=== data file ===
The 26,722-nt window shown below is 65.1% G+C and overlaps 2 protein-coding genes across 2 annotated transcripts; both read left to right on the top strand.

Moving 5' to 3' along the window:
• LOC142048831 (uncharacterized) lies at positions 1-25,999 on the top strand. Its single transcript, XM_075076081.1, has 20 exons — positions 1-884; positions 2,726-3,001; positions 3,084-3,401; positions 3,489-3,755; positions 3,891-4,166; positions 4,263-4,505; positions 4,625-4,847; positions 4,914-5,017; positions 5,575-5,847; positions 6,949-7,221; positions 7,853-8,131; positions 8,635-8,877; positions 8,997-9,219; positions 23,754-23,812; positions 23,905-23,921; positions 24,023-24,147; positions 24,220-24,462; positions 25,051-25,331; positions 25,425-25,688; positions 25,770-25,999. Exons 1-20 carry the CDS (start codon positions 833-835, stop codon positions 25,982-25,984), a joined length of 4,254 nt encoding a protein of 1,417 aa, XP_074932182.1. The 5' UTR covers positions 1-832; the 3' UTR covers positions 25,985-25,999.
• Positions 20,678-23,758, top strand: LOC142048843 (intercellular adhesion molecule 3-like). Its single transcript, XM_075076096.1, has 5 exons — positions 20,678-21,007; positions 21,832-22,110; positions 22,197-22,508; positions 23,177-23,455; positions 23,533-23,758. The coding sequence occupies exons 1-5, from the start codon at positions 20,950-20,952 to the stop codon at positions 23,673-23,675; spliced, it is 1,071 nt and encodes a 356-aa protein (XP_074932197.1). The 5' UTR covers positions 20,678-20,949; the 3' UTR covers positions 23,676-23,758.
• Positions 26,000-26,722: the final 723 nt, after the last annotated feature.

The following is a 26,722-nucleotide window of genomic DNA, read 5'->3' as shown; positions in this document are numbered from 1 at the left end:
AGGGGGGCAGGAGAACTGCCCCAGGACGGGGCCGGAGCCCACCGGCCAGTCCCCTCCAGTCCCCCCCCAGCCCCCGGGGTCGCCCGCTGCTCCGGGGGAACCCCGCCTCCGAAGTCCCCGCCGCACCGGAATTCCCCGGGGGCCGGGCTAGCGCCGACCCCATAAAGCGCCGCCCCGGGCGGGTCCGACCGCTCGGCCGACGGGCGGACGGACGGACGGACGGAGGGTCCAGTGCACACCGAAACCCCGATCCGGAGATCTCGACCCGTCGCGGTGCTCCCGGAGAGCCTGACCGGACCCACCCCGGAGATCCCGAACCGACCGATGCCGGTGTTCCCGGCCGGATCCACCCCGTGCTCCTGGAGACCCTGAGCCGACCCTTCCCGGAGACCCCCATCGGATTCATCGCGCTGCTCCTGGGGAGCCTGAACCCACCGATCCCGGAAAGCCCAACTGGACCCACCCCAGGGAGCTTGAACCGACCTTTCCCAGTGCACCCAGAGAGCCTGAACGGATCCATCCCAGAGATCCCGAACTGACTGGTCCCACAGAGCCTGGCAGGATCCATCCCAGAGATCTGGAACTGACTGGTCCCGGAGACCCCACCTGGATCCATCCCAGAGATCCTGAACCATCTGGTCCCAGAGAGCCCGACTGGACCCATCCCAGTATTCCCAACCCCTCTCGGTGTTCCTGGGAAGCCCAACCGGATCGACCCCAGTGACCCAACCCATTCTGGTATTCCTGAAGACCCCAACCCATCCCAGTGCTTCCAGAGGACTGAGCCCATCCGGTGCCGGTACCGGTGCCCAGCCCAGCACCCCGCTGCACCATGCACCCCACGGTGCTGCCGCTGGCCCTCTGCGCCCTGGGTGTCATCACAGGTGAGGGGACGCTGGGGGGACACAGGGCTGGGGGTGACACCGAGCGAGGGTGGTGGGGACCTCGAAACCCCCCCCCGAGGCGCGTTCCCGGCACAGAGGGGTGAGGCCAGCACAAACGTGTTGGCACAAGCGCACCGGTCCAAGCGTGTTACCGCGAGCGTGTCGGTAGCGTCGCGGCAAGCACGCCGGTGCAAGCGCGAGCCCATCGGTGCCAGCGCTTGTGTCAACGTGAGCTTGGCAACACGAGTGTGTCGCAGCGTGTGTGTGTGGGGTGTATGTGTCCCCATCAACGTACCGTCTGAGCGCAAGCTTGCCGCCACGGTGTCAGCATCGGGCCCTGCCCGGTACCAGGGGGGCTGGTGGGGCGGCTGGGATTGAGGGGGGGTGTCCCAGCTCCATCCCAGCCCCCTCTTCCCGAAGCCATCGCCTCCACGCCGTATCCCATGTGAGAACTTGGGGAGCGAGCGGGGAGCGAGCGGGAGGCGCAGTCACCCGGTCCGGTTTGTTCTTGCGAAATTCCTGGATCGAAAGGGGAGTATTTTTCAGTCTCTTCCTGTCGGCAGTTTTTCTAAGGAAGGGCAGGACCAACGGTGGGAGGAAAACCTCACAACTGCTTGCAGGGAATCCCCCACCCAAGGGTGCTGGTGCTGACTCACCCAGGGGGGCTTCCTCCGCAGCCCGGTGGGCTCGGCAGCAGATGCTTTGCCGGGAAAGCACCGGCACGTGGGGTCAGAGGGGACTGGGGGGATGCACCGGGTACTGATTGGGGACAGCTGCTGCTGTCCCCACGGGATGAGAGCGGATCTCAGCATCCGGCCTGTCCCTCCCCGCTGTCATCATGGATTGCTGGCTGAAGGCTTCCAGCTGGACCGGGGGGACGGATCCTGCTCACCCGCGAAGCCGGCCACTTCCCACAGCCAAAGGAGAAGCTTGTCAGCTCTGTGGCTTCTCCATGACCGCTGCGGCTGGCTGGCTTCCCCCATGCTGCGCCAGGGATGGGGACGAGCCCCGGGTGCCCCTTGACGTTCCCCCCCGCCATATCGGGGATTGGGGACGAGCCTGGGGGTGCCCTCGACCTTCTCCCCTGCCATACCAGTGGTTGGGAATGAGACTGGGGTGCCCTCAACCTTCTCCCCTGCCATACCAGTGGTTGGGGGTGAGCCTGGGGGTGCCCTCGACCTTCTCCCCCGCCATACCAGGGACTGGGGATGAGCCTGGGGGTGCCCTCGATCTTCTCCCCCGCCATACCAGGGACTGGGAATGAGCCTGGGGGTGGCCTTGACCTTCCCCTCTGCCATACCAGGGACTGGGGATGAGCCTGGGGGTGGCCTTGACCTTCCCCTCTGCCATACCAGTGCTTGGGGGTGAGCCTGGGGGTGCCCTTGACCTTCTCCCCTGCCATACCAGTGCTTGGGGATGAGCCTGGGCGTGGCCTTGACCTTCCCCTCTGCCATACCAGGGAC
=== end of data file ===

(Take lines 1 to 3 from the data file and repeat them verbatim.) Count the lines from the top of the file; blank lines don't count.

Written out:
The 26,722-nt window shown below is 65.1% G+C and overlaps 2 protein-coding genes across 2 annotated transcripts; both read left to right on the top strand.

Moving 5' to 3' along the window:
• LOC142048831 (uncharacterized) lies at positions 1-25,999 on the top strand. Its single transcript, XM_075076081.1, has 20 exons — positions 1-884; positions 2,726-3,001; positions 3,084-3,401; positions 3,489-3,755; positions 3,891-4,166; positions 4,263-4,505; positions 4,625-4,847; positions 4,914-5,017; positions 5,575-5,847; positions 6,949-7,221; positions 7,853-8,131; positions 8,635-8,877; positions 8,997-9,219; positions 23,754-23,812; positions 23,905-23,921; positions 24,023-24,147; positions 24,220-24,462; positions 25,051-25,331; positions 25,425-25,688; positions 25,770-25,999. Exons 1-20 carry the CDS (start codon positions 833-835, stop codon positions 25,982-25,984), a joined length of 4,254 nt encoding a protein of 1,417 aa, XP_074932182.1. The 5' UTR covers positions 1-832; the 3' UTR covers positions 25,985-25,999.